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What is the CBC Breaking Barriers Film Fund?

Launched in November 2016, CBC’s Breaking Barriers Film Fund  was created as part of CBC’s commitment to fund high quality productions that reflect, represent and reframe diverse perspectives through character driven stories that are at the center of the Canadian experience.

While the international reputation of English Canadian cinema has developed steadily over the last 20 years, the Breaking Barriers Film Fund offers new opportunities for filmmakers who have historically been at a disadvantage in accessing financing and making their unique voices heard.  To support this initiative, the goals of Breaking Barriers Film Fund are: 

  • To establish CBC as Canada’s leading advocate of diverse cinematic voices

  • To tell stories through the eyes of diverse Canadians

  • To provide meaningful content for CBC and CBC-branded platform

Since the launch of the fund, we have supported seventeen feature films from across Canada. Inaugural projects include Mina Shum’s MEDITATION PARK (TIFF and VIFF selection), ANGELIQUE’S ISLE by Michelle Derosier, and OCTAVIO IS DEAD! by Sook-Yin Lee. Other recent recipients include AUDIENCE OF CHAIRS by Deane Foley, LEVEL 16 by Danishka Esterhazy, RED SNOW by Marie Clements, THE BODY REMEMBERS WHEN THE WORLD BROKE OPEN by Kathleen Hepburn & Elle-Maija Tailfeathers and RUSTIC ORACLE by Sonia Bonspille Boileau.

Breaking Barriers’ selection process focuses on 4 main areas: 

  • Key Creative Team: Strength and Experience

  • Subject Matter/Themes

  • Star/Lead

  • Supporting Roles

Eligible projects must have a final draft screenplay, achieve at least six out of 10 CAVCO points and not already be in production. There are no application deadlines. We encourage applications to be submitted when they are creatively ready.

Why is CBC doing this?

CBC is dedicating financial and creative resources to help underrepresented creators get their unique voices heard. CBC is creating a new model in which CBC makes a significant upfront investment, and which allows Canadians to see those films when and where they want to.

How and when can I apply?

There are no set deadlines. Just make sure your script is in good shape before you apply.

How much can I get?

Applicants have a choice of applying for funding to cover either 10% or 20% of the film’s production budget in exchange for a set package of rights to allow CBC to bring the films to Canadians. CBC's contribution is capped at $1M for projects funded at 20% and $500K for projects funded at 10%.

Should CBC approve a budget change at any point, the level of financing available for the project will be fixed at either 20% or 10% of the new approved budget.

What does CBC expect in exchange for a contribution at the 20% level?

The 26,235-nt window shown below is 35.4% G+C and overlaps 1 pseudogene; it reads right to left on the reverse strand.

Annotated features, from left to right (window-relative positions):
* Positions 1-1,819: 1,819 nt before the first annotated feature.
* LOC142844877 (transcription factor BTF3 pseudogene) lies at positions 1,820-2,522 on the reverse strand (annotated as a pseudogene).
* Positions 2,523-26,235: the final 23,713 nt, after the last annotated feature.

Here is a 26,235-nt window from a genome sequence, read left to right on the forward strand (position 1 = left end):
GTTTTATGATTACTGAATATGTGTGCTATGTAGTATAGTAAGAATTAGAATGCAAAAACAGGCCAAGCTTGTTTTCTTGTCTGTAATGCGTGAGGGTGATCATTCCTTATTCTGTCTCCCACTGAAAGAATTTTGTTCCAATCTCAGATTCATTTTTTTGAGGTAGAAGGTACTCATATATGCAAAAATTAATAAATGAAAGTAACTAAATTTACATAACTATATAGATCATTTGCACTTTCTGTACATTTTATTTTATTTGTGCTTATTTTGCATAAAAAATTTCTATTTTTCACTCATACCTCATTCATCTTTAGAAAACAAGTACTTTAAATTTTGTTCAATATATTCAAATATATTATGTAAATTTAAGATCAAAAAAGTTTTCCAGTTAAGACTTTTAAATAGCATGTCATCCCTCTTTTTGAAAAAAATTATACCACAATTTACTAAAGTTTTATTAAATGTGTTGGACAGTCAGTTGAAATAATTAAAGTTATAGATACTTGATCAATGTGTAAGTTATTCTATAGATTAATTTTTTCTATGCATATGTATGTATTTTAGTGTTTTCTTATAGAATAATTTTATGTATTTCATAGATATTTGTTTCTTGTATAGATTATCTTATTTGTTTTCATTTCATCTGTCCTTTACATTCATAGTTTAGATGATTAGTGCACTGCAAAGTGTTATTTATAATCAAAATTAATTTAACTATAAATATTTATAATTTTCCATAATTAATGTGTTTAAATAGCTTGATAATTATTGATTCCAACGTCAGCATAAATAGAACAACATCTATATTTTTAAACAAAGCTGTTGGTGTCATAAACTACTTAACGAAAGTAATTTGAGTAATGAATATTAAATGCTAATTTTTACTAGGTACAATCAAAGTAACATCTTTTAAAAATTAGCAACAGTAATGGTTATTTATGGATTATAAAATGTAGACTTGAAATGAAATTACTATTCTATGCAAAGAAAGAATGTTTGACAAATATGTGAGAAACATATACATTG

When does CBC get the film?

Following the film's release in festivals, Canadians will be able to view the film on CBC's platforms in Canada on an expedited basis.

For films released theatrically, CBC's rights will begin following a theatrical window to be negotiated between CBC and the distributor.

What rights will CBC have once the film comes to CBC?

For films financed at the 20% level, CBC will have the right to show the film to Canadian audiences on television, on any digital platform (excluding via transactional digital downloads), and on any public or private screen, in Canada for 6 years.

CBC's digital and telecast rights will be exclusive for the first two years and non-exclusive for the remaining 4 years. CBC can sublicence its rights in Canada to attract more audiences.

Does CBC get a credit?

Yes. CBC will receive the following: (i) an animated presentation logo; (ii) a prominent “produced in association with” credit in the film's opening credit sequence; and (iii) a closing credit for CBC, Breaking Barriers Film Fund and CBC executives. In addition, CBC will be prominently credited in all press and publicity.

Does CBC get any international rights?

CBC will have the non-exclusive right, in consultation with the producer or distributor, to bring the film to audiences outside of Canada on CBC-branded platforms in territories where the film has not sold after 2 years.

Does CBC share in any profits?

No. CBC does not share in profits.

What does CBC expect in exchange for a contribution at the 10% level?

When does CBC get the film?

Following the film's release in festivals, Canadians will be able to view the film on CBC's platforms after a 6 month pay television window.

For films released theatrically, a theatrical window will be negotiated between CBC and the distributor.

What rights will CBC have once the film comes to CBC?

For films financed at the 10% level, CBC will have the right to show the film to Canadian audiences on television, on any digital platform (excluding via transactional digital downloads), and on any public or private screen, in Canada for 6 years.

CBC's digital and telecast rights will be exclusive for the first 6 months non-exclusive for the remaining 51/2 years. CBC can sublicence its rights in Canada to attract more audiences.

Does CBC get a credit?

Yes. CBC will receive the following: (i) an animated presentation logo; (ii) a prominent “produced in association with” credit in the film's opening credit sequence; and (iii) a closing credit for CBC, Breaking Barriers Film Fund and CBC executives. In addition, CBC will be prominently credited in all press and publicity.

Does CBC get any international rights?

No. CBC does not get any international rights in the 10% model.

Does CBC share in any profits?

No. CBC does not share in profits.

What should my financial plan look like?

When creating your financial plan, please see our sample document.